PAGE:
ASA Board of Directors approves next steps forward for three industry mega goals
ASA ISATs hit a home run
In one of the most important meetings in its 50 years of existence, the American Supply Association took the next steps forward toward fortifying the industry’s long-term future as it relates to three mega goals.
The ASA Board of Directors voted to move forward on the three initiatives of technology, the labor force shortage and providing strategic support to distributors to ensure they can compete in the future. The vote occurred during the ASA board meeting on the second day of its Winter Leadership Meeting at the Ritz-Carlton, Laguna Niguel in Dana Point, California.
On the first day of the meeting, many of the 17 ASA volunteer leaders who comprised the three issue strategic action teams (technology, human capital and the distributor spectrum) presented their plans and solutions to attendees in a well-received format moderated by longtime ASA contributor and Supply House Times columnist Dirk Beveridge. One attendee called this year’s Winter Leadership Meeting, “the best I’ve ever been to,” with similar refrains heard throughout the event.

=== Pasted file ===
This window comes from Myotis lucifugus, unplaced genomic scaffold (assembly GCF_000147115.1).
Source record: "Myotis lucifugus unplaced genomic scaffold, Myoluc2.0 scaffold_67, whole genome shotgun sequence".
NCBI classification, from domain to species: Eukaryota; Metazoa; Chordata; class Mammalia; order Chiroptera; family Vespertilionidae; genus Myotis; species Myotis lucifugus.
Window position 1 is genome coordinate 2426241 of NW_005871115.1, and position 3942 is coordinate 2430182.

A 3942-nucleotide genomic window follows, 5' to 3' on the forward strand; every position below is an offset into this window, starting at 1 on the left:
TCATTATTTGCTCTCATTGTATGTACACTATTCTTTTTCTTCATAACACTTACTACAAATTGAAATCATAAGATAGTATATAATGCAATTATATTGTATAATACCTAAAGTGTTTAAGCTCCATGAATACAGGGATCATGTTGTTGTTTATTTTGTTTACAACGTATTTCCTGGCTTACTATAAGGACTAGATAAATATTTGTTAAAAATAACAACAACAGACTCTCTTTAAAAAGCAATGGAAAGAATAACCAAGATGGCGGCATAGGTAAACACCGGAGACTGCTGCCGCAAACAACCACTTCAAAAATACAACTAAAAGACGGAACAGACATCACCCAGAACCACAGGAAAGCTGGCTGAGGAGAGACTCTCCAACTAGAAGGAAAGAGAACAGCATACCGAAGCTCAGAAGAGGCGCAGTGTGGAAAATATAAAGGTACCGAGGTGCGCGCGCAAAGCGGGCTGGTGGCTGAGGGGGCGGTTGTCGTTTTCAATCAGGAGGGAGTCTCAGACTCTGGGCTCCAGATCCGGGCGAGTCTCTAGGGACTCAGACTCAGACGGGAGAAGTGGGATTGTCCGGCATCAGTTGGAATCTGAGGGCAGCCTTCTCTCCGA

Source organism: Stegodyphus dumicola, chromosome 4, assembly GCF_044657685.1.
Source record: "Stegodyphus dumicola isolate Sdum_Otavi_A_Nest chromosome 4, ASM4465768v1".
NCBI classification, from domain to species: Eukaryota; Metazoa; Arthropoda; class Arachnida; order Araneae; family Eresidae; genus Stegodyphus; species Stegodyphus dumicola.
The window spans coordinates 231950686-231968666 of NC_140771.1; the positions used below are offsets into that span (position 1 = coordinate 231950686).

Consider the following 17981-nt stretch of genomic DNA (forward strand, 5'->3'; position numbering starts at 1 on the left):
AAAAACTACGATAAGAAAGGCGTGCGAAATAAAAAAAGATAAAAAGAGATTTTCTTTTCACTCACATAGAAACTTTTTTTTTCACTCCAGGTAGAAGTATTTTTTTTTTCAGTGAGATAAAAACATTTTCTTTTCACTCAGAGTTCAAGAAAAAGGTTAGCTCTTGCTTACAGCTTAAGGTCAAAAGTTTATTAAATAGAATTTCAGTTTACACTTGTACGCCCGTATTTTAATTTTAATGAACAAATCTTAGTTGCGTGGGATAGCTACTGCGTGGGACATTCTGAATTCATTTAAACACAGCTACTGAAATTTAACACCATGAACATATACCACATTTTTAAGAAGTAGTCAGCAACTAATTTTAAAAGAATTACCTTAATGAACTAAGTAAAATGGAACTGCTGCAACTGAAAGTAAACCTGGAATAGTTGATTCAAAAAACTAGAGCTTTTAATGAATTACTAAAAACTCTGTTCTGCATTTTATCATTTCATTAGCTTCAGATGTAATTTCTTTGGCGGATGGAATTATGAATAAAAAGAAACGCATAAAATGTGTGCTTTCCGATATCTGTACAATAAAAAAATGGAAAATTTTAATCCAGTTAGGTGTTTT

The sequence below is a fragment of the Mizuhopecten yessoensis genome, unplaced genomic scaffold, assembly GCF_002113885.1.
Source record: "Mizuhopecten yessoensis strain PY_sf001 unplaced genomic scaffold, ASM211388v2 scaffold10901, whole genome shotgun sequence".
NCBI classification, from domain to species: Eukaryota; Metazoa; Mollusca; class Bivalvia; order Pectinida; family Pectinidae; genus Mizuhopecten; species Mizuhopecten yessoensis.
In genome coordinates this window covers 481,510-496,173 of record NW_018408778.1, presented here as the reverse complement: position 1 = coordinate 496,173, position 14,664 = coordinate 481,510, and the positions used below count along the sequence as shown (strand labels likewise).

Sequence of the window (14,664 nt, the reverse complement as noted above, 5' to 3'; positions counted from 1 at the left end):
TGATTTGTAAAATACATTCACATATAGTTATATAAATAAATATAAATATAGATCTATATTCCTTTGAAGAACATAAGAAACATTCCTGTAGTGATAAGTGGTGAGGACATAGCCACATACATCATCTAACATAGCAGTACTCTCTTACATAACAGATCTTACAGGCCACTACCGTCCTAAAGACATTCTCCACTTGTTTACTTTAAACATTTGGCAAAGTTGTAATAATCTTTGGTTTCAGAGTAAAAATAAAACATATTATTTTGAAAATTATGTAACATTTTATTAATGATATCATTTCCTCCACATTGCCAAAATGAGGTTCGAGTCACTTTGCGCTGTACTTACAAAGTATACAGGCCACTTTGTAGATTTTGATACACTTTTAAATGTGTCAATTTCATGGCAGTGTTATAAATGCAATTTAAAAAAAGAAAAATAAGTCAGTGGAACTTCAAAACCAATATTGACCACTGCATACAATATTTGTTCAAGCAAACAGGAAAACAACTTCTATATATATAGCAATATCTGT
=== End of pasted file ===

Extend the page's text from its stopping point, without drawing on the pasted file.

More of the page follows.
The three presentations were the culmination of a process that started back at the 2018 Winter Leadership Meeting in The Bahamas where those three mega goals were identified. The three ISATs then met a total of three times each in Chicago (the technology ISAT held one of its meetings in Champaign, Illinois at the University of Illinois) where months of hard work produced the solutions and presentations ASA volunteer leaders heard in Dana Point.